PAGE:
Conclusion — Securities Class Actions: Current And Emerging Trends

In previous installments of this series, we have discussed actions taken by Congress and the courts to curtail perceived abuses in filing and litigating securities damage suits, primarily class actions. The goal of these limitations has been to weed out frivolous suits, while permitting those with merit to proceed.

Congress acted on the perception of abusive litigation in passing the PSLRA, which contains substantive and procedural limitations. A key part of those limitations is the pleading requirements. In part, those requirements were drawn from the “particularity” requirements of Federal Rule of Civil Procedure 9(b). In part, they were based on the pleading standard for scienter crafted by the Second Circuit requiring that a “strong inference” be pled. Collectively, these requirements present significant pleading requirements which must be met before a complaint can move forward in discovery.

The Supreme Court, which has long expressed concern about abuses in bringing securities class actions, has also imposed limitations on these actions. In Central Bank, for example, the Court constricted the reach of Section 10(b), the antifraud weapon of choice in most cases, by concluding that the Section does not cover aiding and abetting. In Stoneridge, the Court reaffirmed that conclusion, rejecting scheme liability for transactions it saw as more appropriately regulated by state law, rather than the federal securities laws.

The Court also bolstered pleading requirements by reinterpreting its classic decision in Conley and Federal Civil Rule 8(a) on what is required to plead a complaint. Last term’s Twombley decision added a new plausibility test which the securities law plaintiff must meet in addition to the requirements of the PSLRA. The Court also added pleading and proof requirements in Dura regarding loss causation and interpreted the PSLRA’s “strong inference” of scienter requirement in Tellabs as rewriting a portion of Federal Civil Rule 12(b)(6) regarding a motion to dismiss. Overall, these decisions have clearly tightened the already stringent pleading requirements for these cases.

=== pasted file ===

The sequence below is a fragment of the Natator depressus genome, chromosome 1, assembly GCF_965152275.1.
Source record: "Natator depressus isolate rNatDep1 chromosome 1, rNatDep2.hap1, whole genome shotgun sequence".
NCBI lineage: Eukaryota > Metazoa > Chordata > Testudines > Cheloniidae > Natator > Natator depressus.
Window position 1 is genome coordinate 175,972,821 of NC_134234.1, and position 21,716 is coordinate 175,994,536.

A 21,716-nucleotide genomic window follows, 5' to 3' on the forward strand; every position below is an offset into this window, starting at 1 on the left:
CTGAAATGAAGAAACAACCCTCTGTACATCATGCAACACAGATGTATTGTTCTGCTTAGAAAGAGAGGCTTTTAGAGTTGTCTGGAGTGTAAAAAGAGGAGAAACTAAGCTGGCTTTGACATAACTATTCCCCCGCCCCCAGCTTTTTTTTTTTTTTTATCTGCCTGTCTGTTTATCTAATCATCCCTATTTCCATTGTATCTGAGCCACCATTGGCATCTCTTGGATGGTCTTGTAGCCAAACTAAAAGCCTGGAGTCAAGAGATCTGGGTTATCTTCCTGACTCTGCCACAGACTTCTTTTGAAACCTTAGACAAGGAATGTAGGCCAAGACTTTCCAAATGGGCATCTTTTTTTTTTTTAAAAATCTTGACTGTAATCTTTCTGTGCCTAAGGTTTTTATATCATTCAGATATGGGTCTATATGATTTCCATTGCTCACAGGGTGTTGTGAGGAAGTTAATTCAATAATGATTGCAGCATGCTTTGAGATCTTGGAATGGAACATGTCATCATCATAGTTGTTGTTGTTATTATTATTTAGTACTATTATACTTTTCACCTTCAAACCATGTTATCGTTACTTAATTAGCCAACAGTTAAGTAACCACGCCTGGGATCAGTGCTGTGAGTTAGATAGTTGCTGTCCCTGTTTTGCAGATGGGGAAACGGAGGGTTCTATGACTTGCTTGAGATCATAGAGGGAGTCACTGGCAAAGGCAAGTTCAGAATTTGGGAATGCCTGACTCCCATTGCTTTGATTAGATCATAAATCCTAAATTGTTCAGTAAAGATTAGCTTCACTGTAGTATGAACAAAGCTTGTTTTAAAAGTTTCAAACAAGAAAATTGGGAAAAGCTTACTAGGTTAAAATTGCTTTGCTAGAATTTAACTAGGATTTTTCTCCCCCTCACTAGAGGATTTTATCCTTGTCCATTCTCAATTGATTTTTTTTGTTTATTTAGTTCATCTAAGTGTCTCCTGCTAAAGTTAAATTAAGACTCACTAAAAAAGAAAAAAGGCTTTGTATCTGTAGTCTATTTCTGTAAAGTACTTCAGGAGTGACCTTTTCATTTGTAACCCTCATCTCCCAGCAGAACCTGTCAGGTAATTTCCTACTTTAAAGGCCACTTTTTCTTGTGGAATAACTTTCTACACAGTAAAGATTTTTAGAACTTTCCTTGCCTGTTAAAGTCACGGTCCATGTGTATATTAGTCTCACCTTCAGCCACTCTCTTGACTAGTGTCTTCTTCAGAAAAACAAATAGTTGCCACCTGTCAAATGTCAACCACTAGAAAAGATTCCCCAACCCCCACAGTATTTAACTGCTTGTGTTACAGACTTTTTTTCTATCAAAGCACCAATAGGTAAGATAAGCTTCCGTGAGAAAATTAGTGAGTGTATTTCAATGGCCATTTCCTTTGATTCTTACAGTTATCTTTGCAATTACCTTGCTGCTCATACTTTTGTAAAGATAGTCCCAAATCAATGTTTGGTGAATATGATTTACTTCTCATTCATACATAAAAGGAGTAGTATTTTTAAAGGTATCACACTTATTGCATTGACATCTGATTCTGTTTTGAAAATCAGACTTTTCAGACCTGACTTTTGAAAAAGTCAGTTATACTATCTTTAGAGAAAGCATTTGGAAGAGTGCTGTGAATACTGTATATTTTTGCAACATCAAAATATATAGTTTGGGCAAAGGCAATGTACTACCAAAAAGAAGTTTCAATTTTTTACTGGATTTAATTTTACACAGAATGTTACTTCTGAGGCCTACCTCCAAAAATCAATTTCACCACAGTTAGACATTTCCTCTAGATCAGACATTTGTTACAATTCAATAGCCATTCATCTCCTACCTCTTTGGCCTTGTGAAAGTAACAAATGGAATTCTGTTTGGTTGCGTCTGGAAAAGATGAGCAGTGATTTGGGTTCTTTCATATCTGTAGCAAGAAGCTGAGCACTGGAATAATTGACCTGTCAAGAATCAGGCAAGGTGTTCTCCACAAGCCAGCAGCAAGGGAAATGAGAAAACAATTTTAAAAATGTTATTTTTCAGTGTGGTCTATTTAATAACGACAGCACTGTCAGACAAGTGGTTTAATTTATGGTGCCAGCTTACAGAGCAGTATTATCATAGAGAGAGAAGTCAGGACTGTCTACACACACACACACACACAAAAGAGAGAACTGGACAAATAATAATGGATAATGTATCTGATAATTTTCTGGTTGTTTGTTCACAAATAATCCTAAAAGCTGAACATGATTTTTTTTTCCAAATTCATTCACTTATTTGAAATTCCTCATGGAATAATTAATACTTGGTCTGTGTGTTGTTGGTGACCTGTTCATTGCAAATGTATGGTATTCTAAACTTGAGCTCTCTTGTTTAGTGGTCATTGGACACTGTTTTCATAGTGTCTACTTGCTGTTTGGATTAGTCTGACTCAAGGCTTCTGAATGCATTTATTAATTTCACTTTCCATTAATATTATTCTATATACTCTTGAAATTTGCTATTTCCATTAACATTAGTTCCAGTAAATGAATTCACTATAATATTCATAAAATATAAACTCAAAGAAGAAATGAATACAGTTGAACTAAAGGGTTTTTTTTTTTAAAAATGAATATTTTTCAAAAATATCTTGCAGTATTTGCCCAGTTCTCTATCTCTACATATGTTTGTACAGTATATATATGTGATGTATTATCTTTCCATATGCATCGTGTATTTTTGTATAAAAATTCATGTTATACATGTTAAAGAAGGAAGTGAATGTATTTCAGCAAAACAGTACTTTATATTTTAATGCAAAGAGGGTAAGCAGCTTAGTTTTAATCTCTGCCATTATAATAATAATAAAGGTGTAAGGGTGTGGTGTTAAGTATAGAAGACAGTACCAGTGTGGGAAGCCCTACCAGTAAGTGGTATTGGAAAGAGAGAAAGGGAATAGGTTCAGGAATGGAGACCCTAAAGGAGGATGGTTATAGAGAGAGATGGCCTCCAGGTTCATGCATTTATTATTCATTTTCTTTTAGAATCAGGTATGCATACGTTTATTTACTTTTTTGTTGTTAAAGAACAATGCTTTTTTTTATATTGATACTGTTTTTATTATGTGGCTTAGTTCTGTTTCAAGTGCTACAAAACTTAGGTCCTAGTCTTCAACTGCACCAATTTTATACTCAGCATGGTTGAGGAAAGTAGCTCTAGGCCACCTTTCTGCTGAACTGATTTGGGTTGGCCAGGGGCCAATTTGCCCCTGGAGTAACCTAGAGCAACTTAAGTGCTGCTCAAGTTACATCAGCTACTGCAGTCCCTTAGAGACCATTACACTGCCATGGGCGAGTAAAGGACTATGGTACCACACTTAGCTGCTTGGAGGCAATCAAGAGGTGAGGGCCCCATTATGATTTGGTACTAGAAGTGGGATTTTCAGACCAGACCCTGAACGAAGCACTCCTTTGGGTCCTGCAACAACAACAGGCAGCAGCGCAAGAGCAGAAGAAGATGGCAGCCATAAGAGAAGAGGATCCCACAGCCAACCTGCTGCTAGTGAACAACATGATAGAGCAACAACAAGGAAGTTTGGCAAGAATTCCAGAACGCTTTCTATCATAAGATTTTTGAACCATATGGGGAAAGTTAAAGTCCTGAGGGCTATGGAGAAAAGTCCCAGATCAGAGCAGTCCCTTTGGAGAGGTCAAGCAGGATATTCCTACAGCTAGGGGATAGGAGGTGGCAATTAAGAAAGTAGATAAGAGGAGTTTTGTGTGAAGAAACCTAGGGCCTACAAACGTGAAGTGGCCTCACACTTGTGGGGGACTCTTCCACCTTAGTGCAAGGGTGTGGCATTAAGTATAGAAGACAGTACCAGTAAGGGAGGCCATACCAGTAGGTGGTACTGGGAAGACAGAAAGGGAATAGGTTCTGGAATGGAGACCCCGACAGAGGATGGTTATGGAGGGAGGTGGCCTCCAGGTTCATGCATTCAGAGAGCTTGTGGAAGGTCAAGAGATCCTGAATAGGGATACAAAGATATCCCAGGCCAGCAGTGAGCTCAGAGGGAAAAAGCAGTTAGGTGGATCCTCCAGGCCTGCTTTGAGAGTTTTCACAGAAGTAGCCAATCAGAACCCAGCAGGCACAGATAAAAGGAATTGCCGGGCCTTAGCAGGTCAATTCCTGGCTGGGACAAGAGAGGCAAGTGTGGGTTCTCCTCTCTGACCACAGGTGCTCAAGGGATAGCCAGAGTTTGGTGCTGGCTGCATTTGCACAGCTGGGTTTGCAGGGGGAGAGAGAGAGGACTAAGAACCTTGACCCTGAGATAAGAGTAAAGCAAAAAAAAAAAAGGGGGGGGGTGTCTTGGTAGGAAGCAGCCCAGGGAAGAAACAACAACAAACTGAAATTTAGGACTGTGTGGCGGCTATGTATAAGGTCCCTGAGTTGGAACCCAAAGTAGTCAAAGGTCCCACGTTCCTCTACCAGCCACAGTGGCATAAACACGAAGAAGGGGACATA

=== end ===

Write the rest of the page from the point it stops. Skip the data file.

There is little doubt that the actions of Congress and the High Court have had the desired impact. In 2007, fewer securities class actions were filed than the prior year. At the same time in 2007, there were more cases filed than in any other post-PSLRA year other than 2006.

Billion dollar settlements were also down in 2007. Last year, there was only one settlement over $1 billion, compared to three the prior year. However, the mean settlement amount in 2007 was the highest since the passage of the PSLRA. At the same time, there is an increasing number of settlements in the $20 million to $30 million range.

Some commentators have argued that the reduced number of cases is the result of less fraud. Others have argued that it may be the result of market volatility and less fraud. Once commentator has noted that the number of smaller cases that tend to have limited damage claims, small class periods and which are often quickly settled has diminished substantially. Those cases tend to be associated with so-called “strike suits” – the kind Congress and the courts have sought to weed out.

The reduced number of cases being filed each year, while consistent with the “less fraud” and “market volatility” theories, may also reflect the increased substantive and procedural requirements for bringing and maintaining these cases. Those limitations may be weeding out non-meritorious cases, a point consistent with the finding that there has been a substantial reduction in the number of actions which appear to be “strike suits.” At the same time, the increased settlement value of the cases suggests that those which have been brought may be more meritorious. Overall, these points suggest that the actions of Congress and the courts may be having the desired impact – weeding out non-meritorious cases, while permitting those with merit to proceed.